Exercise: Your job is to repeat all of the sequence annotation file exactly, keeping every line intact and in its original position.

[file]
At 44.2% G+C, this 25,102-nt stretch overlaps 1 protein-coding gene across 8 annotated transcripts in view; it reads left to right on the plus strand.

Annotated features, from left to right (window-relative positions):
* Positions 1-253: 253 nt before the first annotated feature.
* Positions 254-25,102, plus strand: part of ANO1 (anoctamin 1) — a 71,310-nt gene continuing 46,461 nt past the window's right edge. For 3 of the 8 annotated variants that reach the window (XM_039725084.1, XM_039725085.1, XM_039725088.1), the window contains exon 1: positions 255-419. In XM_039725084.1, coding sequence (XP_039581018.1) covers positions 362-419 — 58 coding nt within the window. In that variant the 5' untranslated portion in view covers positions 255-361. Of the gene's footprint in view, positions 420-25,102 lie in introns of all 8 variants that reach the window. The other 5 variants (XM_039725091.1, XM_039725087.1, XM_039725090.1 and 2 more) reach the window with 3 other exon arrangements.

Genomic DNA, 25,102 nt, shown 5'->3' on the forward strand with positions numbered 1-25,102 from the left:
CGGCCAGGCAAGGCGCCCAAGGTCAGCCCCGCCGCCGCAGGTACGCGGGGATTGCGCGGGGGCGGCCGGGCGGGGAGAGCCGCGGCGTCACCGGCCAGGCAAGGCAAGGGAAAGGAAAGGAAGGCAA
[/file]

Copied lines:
At 44.2% G+C, this 25,102-nt stretch overlaps 1 protein-coding gene across 8 annotated transcripts in view; it reads left to right on the plus strand.

Annotated features, from left to right (window-relative positions):
* Positions 1-253: 253 nt before the first annotated feature.
* Positions 254-25,102, plus strand: part of ANO1 (anoctamin 1) — a 71,310-nt gene continuing 46,461 nt past the window's right edge. For 3 of the 8 annotated variants that reach the window (XM_039725084.1, XM_039725085.1, XM_039725088.1), the window contains exon 1: positions 255-419. In XM_039725084.1, coding sequence (XP_039581018.1) covers positions 362-419 — 58 coding nt within the window. In that variant the 5' untranslated portion in view covers positions 255-361. Of the gene's footprint in view, positions 420-25,102 lie in introns of all 8 variants that reach the window. The other 5 variants (XM_039725091.1, XM_039725087.1, XM_039725090.1 and 2 more) reach the window with 3 other exon arrangements.

Genomic DNA, 25,102 nt, shown 5'->3' on the forward strand with positions numbered 1-25,102 from the left:
CGGCCAGGCAAGGCGCCCAAGGTCAGCCCCGCCGCCGCAGGTACGCGGGGATTGCGCGGGGGCGGCCGGGCGGGGAGAGCCGCGGCGTCACCGGCCAGGCAAGGCAAGGGAAAGGAAAGGAAGGCAA